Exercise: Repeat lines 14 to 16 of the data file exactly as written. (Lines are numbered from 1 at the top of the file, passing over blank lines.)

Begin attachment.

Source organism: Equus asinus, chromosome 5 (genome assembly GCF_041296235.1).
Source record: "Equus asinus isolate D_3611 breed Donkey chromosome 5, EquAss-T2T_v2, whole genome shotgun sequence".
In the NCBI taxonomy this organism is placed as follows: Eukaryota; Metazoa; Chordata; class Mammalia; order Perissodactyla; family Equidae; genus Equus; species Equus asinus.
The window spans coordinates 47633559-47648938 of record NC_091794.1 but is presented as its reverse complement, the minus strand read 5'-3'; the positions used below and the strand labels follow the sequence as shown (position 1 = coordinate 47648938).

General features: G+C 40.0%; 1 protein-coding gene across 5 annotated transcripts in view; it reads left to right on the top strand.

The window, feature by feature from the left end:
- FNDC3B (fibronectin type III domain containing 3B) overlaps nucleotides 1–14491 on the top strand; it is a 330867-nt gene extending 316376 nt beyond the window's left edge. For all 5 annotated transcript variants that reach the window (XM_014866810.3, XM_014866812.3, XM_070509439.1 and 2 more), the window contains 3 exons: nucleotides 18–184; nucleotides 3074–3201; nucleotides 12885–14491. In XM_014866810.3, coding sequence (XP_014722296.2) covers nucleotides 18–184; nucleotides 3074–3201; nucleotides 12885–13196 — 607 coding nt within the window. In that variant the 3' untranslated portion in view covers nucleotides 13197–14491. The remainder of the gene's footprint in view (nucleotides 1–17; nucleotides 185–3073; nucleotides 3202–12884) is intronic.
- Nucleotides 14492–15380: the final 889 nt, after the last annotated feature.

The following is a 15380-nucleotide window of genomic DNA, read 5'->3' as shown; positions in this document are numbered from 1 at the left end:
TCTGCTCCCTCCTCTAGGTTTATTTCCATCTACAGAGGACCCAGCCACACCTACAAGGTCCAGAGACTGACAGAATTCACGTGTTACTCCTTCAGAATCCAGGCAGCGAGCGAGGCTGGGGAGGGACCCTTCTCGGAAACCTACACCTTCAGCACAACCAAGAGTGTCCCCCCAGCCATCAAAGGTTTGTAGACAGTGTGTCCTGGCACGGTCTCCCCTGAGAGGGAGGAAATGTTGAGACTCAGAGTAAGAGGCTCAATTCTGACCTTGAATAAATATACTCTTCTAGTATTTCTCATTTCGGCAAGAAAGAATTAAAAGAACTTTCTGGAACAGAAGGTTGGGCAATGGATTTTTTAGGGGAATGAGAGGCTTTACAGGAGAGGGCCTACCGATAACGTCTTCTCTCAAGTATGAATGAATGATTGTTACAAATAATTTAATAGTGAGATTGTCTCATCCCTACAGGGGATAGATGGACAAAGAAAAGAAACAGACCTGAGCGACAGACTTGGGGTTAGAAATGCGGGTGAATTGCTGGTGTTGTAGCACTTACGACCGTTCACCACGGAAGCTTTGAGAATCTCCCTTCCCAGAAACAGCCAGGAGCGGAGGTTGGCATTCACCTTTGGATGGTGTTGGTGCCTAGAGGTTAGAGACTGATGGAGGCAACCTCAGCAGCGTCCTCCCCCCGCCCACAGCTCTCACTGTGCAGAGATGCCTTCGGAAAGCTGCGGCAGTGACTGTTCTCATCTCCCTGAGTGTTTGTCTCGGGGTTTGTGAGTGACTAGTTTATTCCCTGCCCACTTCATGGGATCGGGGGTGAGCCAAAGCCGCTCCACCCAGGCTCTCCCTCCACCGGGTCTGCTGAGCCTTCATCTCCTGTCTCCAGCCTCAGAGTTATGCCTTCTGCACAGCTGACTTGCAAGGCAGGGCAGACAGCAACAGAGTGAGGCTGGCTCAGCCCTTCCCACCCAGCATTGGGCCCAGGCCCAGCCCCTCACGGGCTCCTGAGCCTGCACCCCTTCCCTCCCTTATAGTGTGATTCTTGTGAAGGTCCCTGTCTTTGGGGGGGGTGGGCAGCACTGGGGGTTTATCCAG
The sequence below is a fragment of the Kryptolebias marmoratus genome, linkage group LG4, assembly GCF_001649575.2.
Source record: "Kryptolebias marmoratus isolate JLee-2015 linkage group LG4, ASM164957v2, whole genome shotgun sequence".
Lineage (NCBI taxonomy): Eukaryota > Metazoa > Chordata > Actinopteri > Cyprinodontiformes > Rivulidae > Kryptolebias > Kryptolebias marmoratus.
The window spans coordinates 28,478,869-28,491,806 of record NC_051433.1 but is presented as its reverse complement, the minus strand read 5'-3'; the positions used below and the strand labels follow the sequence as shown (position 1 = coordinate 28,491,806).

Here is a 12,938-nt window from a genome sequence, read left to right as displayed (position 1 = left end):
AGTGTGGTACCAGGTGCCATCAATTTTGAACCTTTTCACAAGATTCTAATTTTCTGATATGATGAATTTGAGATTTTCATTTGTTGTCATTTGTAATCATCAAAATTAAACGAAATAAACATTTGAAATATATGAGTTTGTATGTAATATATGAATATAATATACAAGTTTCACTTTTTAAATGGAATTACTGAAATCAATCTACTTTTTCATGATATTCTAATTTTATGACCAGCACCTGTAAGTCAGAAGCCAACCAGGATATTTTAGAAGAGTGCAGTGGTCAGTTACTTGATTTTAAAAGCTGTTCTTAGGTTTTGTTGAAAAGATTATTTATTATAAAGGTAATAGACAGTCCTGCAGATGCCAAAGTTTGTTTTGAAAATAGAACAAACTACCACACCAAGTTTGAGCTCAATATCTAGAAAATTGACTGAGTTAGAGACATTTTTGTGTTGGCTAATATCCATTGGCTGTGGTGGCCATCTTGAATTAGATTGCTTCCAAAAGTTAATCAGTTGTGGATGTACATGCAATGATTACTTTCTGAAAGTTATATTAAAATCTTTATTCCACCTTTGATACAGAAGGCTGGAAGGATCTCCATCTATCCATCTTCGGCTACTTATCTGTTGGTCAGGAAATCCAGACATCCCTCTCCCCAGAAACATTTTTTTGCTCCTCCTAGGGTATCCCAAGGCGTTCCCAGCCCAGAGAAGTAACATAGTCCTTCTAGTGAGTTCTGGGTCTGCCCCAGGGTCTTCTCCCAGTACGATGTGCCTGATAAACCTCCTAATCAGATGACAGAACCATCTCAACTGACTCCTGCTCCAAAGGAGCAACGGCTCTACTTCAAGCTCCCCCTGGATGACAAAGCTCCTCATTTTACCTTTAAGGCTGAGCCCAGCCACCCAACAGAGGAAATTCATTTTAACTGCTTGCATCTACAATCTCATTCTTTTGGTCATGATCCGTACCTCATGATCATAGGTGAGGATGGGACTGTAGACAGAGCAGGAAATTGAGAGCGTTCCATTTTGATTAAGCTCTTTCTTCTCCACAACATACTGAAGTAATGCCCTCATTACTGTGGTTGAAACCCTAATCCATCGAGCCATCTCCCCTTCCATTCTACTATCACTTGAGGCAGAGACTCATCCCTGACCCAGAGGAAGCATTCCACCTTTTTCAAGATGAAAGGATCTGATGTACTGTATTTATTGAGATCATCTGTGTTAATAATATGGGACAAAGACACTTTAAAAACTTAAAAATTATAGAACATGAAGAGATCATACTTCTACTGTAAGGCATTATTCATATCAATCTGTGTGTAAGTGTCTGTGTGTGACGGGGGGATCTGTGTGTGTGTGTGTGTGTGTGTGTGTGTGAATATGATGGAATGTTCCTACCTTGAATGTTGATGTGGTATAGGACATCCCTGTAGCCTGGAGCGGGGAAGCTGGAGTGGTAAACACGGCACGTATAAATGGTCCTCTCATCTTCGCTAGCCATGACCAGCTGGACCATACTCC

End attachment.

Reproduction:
The window spans coordinates 28,478,869-28,491,806 of record NC_051433.1 but is presented as its reverse complement, the minus strand read 5'-3'; the positions used below and the strand labels follow the sequence as shown (position 1 = coordinate 28,491,806).

Here is a 12,938-nt window from a genome sequence, read left to right as displayed (position 1 = left end):
AGTGTGGTACCAGGTGCCATCAATTTTGAACCTTTTCACAAGATTCTAATTTTCTGATATGATGAATTTGAGATTTTCATTTGTTGTCATTTGTAATCATCAAAATTAAACGAAATAAACATTTGAAATATATGAGTTTGTATGTAATATATGAATATAATATACAAGTTTCACTTTTTAAATGGAATTACTGAAATCAATCTACTTTTTCATGATATTCTAATTTTATGACCAGCACCTGTAAGTCAGAAGCCAACCAGGATATTTTAGAAGAGTGCAGTGGTCAGTTACTTGATTTTAAAAGCTGTTCTTAGGTTTTGTTGAAAAGATTATTTATTATAAAGGTAATAGACAGTCCTGCAGATGCCAAAGTTTGTTTTGAAAATAGAACAAACTACCACACCAAGTTTGAGCTCAATATCTAGAAAATTGACTGAGTTAGAGACATTTTTGTGTTGGCTAATATCCATTGGCTGTGGTGGCCATCTTGAATTAGATTGCTTCCAAAAGTTAATCAGTTGTGGATGTACATGCAATGATTACTTTCTGAAAGTTATATTAAAATCTTTATTCCACCTTTGATACAGAAGGCTGGAAGGATCTCCATCTATCCATCTTCGGCTACTTATCTGTTGGTCAGGAAATCCAGACATCCCTCTCCCCAGAAACATTTTTTTGCTCCTCCTAGGGTATCCCAAGGCGTTCCCAGCCCAGAGAAGTAACATAGTCCTTCTAGTGAGTTCTGGGTCTGCCCCAGGGTCTTCTCCCAGTACGATGTGCCTGATAAACCTCCTAATCAGATGACAGAACCATCTCAACTGACTCCTGCTCCAAAGGAGCAACGGCTCTACTTCAAGCTCCCCCTGGATGACAAAGCTCCTCATTTTACCTTTAAGGCTGAGCCCAGCCACCCAACAGAGGAAATTCATTTTAACTGCTTGCATCTACAATCTCATTCTTTTGGTCATGATCCGTACCTCATGATCATAGGTGAGGATGGGACTGTAGACAGAGCAGGAAATTGAGAGCGTTCCATTTTGATTAAGCTCTTTCTTCTCCACAACATACTGAAGTAATGCCCTCATTACTGTGGTTGAAACCCTAATCCATCGAGCCATCTCCCCTTCCATTCTACTATCACTTGAGGCAGAGACTCATCCCTGACCCAGAGGAAGCATTCCACCTTTTTCAAGATGAAAGGATCTGATGTACTGTATTTATTGAGATCATCTGTGTTAATAATATGGGACAAAGACACTTTAAAAACTTAAAAATTATAGAACATGAAGAGATCATACTTCTACTGTAAGGCATTATTCATATCAATCTGTGTGTAAGTGTCTGTGTGTGACGGGGGGATCTGTGTGTGTGTGTGTGTGTGTGTGTGTGTGAATATGATGGAATGTTCCTACCTTGAATGTTGATGTGGTATAGGACATCCCTGTAGCCTGGAGCGGGGAAGCTGGAGTGGTAAACACGGCACGTATAAATGGTCCTCTCATCTTCGCTAGCCATGACCAGCTGGACCATACTCC